What’s the attitude for? Caught off guard by the sarcasm in her tone, he dragged a hand through his hair and noticed hers had pink highlights mixed in with the rich brown. “Uh—”
“Look.” Her grip tightened around her knees. “I appreciate the Good Samaritan routine and all, but I’m not looking for a hero today. Capisce?”
The hard edge to her tone was full of stubbornness and challenge. So much for trying to be the good guy. “Capisce? Seriously? Did we just step into The Godfather and I didn’t know it?”
She rose in one fluid movement and brushed at the thin colorful skirt, a wrist full of bracelets jingling as she moved. A cascade of stars tattooed the skin behind a heavily pierced ear. “And what’s wrong with The Godfather? It’s one of the top ten movies of all time.”
He drank in all her details, assessing and weighing her as if she were any other adversary he’d determined to figure out. About his age, he’d guess. “You like The Godfather?”
Standing on the edge of her blanket, she gave him a once-over that made his bare skin go hot. “Yeah. And what of it, sailor?”
He narrowed his gaze, his internal temperature kicking up another few degrees. “I got no beef with The Godfather, but I’m not a sailor.” Fuckin’ A, he couldn’t tell if they were fighting or flirting, but these running shorts were about to make it crystal clear his body believed it was the latter.
She shook her head and looked at him, all hint of those tears long gone, the bright green of her eyes still stunning. In bare feet, she stepped into the grass and closed the four-foot gap between them. Brady’s gaze was torn between watching her curvy body move and reading the ink that decorated the side of her foot. Her body won out, the way the thin cotton shirt shaped around her full breasts capturing his attention. She stopped in front of him, and his body went on alert, shoulders tense and muscles tight—not out of fear, but out of anticipation. The tats, the piercings, the hard wariness in her gaze, and the challenging tilt to her chin gave her a tough edge that was just shy of beautiful, but man was he was more than sold.
She flicked at his ID tags with her fingers and arched a brow. “I can see that.”
The army was the only service that didn’t spell out its acronym on the tags. Someone knew her military trivia. A fact that made her equal parts more interesting and more annoying. “Which is why you said it.”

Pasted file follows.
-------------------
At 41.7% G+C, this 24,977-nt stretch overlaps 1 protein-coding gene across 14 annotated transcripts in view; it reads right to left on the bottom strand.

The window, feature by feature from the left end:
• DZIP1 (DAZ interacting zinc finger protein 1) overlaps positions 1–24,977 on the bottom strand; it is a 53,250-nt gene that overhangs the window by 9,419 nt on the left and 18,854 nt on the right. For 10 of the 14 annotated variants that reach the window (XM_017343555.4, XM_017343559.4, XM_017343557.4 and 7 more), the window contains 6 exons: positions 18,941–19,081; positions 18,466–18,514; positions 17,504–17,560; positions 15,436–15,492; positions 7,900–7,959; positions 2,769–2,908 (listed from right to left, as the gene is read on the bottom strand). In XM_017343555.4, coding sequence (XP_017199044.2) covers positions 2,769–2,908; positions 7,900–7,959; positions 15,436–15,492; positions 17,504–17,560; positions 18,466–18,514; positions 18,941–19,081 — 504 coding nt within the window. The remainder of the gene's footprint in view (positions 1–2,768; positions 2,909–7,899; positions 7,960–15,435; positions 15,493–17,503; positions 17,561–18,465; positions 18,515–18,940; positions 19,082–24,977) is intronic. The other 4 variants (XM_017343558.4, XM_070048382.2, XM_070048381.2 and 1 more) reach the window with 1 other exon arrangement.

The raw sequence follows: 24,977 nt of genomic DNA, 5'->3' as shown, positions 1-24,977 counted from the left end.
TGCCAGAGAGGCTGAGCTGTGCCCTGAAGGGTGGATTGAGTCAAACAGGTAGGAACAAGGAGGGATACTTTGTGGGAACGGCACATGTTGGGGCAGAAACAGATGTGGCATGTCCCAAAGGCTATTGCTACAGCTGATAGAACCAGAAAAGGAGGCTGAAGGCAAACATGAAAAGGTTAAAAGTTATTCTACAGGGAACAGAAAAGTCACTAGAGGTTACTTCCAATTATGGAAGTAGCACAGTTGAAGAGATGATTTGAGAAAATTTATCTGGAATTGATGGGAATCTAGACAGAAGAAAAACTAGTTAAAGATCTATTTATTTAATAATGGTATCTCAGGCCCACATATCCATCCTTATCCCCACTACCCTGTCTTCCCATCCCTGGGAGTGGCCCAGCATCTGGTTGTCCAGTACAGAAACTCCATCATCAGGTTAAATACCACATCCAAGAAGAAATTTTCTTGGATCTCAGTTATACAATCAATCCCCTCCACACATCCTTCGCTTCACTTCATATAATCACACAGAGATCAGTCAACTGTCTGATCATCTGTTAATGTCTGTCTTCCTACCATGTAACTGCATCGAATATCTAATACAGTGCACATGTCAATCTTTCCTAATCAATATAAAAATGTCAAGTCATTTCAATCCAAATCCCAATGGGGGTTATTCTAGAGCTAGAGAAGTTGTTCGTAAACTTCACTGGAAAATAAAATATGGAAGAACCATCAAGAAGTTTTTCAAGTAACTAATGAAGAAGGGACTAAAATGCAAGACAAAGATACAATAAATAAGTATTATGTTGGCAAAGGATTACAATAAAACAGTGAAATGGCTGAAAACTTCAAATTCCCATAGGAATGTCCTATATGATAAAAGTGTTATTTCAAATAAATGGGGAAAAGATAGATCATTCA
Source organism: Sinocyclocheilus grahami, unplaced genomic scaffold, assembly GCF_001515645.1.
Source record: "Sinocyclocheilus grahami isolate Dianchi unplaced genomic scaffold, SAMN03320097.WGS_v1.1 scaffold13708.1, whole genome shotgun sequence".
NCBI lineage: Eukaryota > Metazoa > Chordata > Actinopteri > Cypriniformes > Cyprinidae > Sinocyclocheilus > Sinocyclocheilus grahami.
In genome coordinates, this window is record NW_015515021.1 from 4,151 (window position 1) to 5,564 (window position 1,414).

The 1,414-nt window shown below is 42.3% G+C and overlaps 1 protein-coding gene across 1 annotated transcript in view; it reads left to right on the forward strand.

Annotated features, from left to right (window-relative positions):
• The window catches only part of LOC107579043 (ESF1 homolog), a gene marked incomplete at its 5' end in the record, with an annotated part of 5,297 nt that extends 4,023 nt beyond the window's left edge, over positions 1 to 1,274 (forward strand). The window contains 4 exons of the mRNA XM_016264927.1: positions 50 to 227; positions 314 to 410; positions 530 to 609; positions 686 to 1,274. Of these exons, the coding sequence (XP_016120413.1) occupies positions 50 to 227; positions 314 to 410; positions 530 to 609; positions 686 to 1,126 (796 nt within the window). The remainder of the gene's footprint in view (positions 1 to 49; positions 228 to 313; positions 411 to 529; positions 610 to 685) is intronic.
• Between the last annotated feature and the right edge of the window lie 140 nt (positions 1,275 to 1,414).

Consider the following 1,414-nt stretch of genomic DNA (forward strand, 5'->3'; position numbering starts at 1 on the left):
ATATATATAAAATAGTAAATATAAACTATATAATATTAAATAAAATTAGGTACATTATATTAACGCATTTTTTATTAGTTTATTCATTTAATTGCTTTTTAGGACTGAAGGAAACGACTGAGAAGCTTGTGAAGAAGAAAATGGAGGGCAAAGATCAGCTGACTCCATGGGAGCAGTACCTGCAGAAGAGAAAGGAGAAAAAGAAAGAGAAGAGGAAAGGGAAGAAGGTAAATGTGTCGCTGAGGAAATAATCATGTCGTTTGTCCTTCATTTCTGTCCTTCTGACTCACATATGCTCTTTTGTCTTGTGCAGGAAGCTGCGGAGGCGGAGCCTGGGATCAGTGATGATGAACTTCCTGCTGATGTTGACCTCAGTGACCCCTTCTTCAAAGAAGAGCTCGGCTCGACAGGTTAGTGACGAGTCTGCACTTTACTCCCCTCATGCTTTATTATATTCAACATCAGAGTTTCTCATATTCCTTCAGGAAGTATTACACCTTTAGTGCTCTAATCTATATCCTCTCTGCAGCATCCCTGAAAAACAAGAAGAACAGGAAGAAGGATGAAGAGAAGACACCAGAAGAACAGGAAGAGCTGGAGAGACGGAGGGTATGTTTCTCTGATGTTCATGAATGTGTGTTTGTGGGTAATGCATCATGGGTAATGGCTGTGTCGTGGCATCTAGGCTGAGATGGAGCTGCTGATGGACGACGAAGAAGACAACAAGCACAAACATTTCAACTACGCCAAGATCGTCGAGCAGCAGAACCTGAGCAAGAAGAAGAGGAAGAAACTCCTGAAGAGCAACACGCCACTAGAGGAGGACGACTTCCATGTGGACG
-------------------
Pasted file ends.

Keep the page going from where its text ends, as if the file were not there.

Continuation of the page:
She licked her lips. “Now you’re getting the picture.”
Jesus, her tongue was pierced. Could this chick get any hotter? He wanted to pull her in and see if that mouth tasted as sweet as it looked. And bonus that it would cut off the stream of sarcasm she’d been dishing out. He tucked his hands in his pockets and chuffed out a humorless laugh. “Why are you messing with me?”
She pressed those ruby reds together, turning the smile he could’ve sworn she’d almost given him into a smirk. “Because you’re an easy target.”
“I’m an easy target? I think you have me confused with some other squid.” Five years in the Army Special Forces, and Brady hadn’t suffered a single injury. An easy target was the last thing he was. Not all his buddies had been so lucky, though, like his best friend, Marco. A good guy through and through, and yet he’d been injured so severely he’d been medically discharged and still struggled with his recovery—all while someone like Brady got off without a scratch. How fucking fair was that? His fists curled and he clamped down on the anger his thoughts unleashed.
“Nope. Just talking about you.” Without a backward glance, she returned to her blanket. Damn if that skirt didn’t hint at the very fine smart-ass beneath.
Brady shifted to hide his body’s reaction to her, sure she was going to look his way again, but she didn’t. She stretched out on her stomach, kicked her ankles up, and crossed them—revealing more leg in the process as her skirt pooled behind her knees—and grabbed her book.
What-the-fuck-ever. He scrubbed his hand over his short hair and after a moment of indecision, made for the brick sidewalk. When was the last time he’d been turned on, pissed off, amused, and embarrassed all at the same time? Being in her presence was like riding a roller coaster in the dark, totally unaware of whether a hill, a sharp turn, or a frickin’ free fall was coming at you next.
“Hey, sailor boy?”
“Son of a…,” he said under his breath, turning despite himself. He met her amused gaze. She freaking knew she had him in knots. “Yeah?”
Her expression changed, grew more serious. “Just…thanks for asking.”
His heart kicked up in his chest. She could be vulnerable, too, and that gave him hope. “You got it, Pinky.”
She wrinkled her nose. “Seriously?”
He smirked and found himself walking toward her again. She’d taken the bait just like he’d hoped she would. “Don’t like the nickname? Gimme your real name instead.” He crossed his arms and watched an array of expressions pass over her face.